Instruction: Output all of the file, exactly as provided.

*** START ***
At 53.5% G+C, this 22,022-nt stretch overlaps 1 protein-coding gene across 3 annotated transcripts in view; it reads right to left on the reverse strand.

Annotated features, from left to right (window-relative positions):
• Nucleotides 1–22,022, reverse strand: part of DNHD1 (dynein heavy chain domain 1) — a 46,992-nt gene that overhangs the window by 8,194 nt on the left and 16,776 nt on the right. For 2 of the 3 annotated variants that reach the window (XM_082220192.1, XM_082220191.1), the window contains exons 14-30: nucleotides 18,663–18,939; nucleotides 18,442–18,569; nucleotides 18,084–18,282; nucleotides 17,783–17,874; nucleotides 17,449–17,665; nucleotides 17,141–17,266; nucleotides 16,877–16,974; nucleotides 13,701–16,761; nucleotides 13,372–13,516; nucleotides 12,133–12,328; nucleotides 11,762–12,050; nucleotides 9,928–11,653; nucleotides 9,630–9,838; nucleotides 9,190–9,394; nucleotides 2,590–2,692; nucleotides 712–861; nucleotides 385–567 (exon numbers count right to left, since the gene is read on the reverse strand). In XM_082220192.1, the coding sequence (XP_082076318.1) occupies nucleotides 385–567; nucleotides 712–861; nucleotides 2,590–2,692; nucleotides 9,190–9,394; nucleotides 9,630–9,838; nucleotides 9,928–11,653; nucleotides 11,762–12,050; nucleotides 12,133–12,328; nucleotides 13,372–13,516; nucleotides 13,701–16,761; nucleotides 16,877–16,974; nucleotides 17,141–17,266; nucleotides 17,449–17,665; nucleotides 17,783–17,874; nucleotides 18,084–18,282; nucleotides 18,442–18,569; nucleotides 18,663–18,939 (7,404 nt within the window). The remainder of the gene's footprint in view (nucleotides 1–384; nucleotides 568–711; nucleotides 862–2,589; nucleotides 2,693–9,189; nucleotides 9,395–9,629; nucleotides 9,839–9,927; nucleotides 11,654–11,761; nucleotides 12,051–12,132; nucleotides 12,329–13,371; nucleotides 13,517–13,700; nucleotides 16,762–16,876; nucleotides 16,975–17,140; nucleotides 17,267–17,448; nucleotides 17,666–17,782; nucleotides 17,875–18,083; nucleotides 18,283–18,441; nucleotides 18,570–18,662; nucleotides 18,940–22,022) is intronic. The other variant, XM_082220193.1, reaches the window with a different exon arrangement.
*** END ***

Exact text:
At 53.5% G+C, this 22,022-nt stretch overlaps 1 protein-coding gene across 3 annotated transcripts in view; it reads right to left on the reverse strand.

Annotated features, from left to right (window-relative positions):
• Nucleotides 1–22,022, reverse strand: part of DNHD1 (dynein heavy chain domain 1) — a 46,992-nt gene that overhangs the window by 8,194 nt on the left and 16,776 nt on the right. For 2 of the 3 annotated variants that reach the window (XM_082220192.1, XM_082220191.1), the window contains exons 14-30: nucleotides 18,663–18,939; nucleotides 18,442–18,569; nucleotides 18,084–18,282; nucleotides 17,783–17,874; nucleotides 17,449–17,665; nucleotides 17,141–17,266; nucleotides 16,877–16,974; nucleotides 13,701–16,761; nucleotides 13,372–13,516; nucleotides 12,133–12,328; nucleotides 11,762–12,050; nucleotides 9,928–11,653; nucleotides 9,630–9,838; nucleotides 9,190–9,394; nucleotides 2,590–2,692; nucleotides 712–861; nucleotides 385–567 (exon numbers count right to left, since the gene is read on the reverse strand). In XM_082220192.1, the coding sequence (XP_082076318.1) occupies nucleotides 385–567; nucleotides 712–861; nucleotides 2,590–2,692; nucleotides 9,190–9,394; nucleotides 9,630–9,838; nucleotides 9,928–11,653; nucleotides 11,762–12,050; nucleotides 12,133–12,328; nucleotides 13,372–13,516; nucleotides 13,701–16,761; nucleotides 16,877–16,974; nucleotides 17,141–17,266; nucleotides 17,449–17,665; nucleotides 17,783–17,874; nucleotides 18,084–18,282; nucleotides 18,442–18,569; nucleotides 18,663–18,939 (7,404 nt within the window). The remainder of the gene's footprint in view (nucleotides 1–384; nucleotides 568–711; nucleotides 862–2,589; nucleotides 2,693–9,189; nucleotides 9,395–9,629; nucleotides 9,839–9,927; nucleotides 11,654–11,761; nucleotides 12,051–12,132; nucleotides 12,329–13,371; nucleotides 13,517–13,700; nucleotides 16,762–16,876; nucleotides 16,975–17,140; nucleotides 17,267–17,448; nucleotides 17,666–17,782; nucleotides 17,875–18,083; nucleotides 18,283–18,441; nucleotides 18,570–18,662; nucleotides 18,940–22,022) is intronic. The other variant, XM_082220193.1, reaches the window with a different exon arrangement.